Trump supporters don’t care what Matthew Continetti has to say. He’s part of the problem. Married to William Kristol’s daughter, mentored by Rich “Starbursts” Lowry, his contempt is probably welcome. It’s troubling to have to admit that someone like Continetti, who so clearly comes from the Always Wrong Caucus founded by his father-in-law, is actually dead right about something, but he’s written a great autopsy of the Republican Party which can also serve as an application for 2016’s Darwin Award.

Ordinarily, I’d see his piece on the Self-Immolation of the Republican Party as little more than a neoconservative salvage operation, except that virtually every word of it rings true. He’s especially right when he predicts that Trump-supporting Republicans won’t accept any blame for the result in November:

And when we are in late October, and Trump is still behind, his supporters will dismiss the polls as skewed, as phony. And when Trump loses, his cheerleaders in talk radio and on the Internet won’t accept a smidgen of responsibility, but will blame the neocons and the media and the Republican establishment for not doing more to help a lunatic become president.

It’s a joke. All of it: his candidacy, the apparatus of propaganda and grift surrounding it, the failures of governance and education and culture that have brought us to this place. What disturbs me most is the prospect that Donald Trump is what a very large number of Republican voters want: not a wonk, not an orator, not a statesman, not even a leader, really, if by leader you mean someone who persuades and inspires and manages a team to pursue a common good. They just want a man who vents their anger at targets above and below their status.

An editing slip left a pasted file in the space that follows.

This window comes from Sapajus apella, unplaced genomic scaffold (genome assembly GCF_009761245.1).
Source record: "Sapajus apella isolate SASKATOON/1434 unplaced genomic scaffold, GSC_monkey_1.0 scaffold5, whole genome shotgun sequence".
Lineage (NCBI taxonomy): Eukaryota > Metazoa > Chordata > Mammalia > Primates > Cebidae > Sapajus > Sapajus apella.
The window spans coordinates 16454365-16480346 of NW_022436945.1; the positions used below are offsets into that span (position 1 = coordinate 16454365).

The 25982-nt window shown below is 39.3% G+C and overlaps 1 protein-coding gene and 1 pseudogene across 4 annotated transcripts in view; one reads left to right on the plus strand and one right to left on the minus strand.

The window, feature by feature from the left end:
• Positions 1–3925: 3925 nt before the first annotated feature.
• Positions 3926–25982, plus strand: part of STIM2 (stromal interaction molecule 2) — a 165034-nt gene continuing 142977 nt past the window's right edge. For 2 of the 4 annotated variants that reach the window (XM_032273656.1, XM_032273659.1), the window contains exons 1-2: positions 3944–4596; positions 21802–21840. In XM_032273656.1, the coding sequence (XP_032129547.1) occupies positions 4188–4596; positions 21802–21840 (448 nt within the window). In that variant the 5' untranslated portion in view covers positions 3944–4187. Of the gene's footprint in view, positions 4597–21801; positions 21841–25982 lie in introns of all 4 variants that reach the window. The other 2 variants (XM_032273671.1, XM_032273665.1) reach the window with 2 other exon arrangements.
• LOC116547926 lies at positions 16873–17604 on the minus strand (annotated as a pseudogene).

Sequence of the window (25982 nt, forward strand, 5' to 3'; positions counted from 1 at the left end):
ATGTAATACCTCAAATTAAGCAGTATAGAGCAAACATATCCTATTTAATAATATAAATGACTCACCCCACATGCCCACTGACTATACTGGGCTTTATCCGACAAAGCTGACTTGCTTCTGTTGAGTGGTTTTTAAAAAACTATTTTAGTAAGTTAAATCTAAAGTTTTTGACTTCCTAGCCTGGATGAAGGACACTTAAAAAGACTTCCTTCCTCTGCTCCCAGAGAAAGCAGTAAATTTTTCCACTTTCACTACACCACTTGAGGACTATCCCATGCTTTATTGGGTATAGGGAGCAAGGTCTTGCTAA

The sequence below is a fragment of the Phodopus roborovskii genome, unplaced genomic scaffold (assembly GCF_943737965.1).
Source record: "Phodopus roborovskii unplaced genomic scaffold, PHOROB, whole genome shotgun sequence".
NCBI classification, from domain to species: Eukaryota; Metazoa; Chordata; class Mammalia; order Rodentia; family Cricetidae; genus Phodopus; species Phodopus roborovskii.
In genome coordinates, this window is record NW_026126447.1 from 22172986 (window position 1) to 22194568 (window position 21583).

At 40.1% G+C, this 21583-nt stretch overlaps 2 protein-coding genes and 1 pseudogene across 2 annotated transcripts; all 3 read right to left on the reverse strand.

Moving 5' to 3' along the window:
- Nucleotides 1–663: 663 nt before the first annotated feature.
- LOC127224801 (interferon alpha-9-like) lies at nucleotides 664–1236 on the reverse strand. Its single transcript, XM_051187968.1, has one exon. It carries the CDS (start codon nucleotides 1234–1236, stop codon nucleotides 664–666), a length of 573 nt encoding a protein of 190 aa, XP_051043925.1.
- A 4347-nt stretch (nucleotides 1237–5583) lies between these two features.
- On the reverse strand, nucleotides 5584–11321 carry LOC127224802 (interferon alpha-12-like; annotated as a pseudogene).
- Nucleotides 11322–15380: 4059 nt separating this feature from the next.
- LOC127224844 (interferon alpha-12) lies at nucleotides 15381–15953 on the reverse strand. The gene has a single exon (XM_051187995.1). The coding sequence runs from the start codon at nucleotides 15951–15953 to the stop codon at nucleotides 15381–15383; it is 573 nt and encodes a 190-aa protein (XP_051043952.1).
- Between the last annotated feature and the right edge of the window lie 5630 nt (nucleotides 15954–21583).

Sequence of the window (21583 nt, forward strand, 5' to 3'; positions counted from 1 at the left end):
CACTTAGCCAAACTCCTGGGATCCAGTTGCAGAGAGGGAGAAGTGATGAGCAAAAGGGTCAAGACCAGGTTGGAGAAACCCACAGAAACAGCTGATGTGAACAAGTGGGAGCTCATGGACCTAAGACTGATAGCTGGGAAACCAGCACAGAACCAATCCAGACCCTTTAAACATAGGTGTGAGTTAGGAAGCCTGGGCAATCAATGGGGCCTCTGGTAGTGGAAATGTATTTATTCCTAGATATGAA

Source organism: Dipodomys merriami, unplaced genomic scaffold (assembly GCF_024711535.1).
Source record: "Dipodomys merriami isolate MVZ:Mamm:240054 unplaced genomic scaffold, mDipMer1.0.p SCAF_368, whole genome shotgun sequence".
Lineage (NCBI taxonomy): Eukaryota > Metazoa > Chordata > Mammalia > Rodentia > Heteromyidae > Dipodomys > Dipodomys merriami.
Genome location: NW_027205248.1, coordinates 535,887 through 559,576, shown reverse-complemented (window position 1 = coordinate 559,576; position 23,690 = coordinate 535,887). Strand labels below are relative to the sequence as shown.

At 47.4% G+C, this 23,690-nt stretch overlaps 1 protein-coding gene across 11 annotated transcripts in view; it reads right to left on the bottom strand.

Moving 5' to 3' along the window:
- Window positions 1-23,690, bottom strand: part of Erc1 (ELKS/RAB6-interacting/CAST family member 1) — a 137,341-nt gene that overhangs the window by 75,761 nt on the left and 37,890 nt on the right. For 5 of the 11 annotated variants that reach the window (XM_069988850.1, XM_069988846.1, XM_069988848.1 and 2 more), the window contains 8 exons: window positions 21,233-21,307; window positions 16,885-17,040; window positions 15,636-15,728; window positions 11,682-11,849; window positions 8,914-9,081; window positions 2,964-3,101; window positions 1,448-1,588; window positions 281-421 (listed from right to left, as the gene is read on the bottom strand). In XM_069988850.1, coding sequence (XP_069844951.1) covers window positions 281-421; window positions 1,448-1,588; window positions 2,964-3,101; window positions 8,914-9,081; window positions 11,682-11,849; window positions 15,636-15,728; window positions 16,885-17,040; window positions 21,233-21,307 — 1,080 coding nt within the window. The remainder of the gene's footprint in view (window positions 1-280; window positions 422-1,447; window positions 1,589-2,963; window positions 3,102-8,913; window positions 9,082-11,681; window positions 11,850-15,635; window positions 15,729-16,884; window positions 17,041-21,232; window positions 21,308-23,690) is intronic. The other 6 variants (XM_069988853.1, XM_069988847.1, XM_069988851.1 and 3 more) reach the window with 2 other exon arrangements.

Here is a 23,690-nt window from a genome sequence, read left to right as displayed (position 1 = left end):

Of course, I could have written the exact same words to describe the Republicans’ reaction to Mitt Romney’s loss or to describe the national disgrace represented by mainstream support for George W. Bush. After all, Dick Morris and Karl Rove gave us the skewed polls argument in 2012, and Dubya was no wonk or orator or statesman or leader of any project for the common good.

Of course, George W. Bush is currently in the news because he’s coming out of the woodwork to campaign for several vulnerable Republican senators, including neoconservative champions John McCain of Arizona and Kelly Ayotte of New Hampshire. There is a neoconservative salvage operation underway, it’s just a bit like trying to patch the Titanic with a box of band-aids.

Continetti blames “failures of governance and education and culture” for bringing us to this place, when he would be better off looking at a family portrait. We have to go back to Warren Harding to find a comparable example of failed governance to the latter Bush administration, and the GOP turned into a grift machine under the watchful eye of the Bush family. As for education, has anyone treated it as more of a business opportunity than Jeb Bush? There’s a cultural rot here, but there are actual people to blame for it, and it’s not the recipients of catapulted propaganda.

So, we’ll keep seeing these “what have we wrought” pieces from the remnants of the old Bush coalition, but there’s never enough “we” in them for my tastes. So, when Continetti says the following about Trumpistas, I feel like he should be writing it about himself as he watches his movement circle the drain:

How cathartic it is to give voice to your fury, to wallow in self-righteousness, in helplessness, in self-serving self-pity. It’s what one expects of teenagers, artists, bloggers, pajama boys—immature, peevish, radical, self-destructive behavior.

We got to this place. People like Continetti led us here.

Now he’s looking around, saying “This is not my beautiful house! This is not my beautiful wife!”

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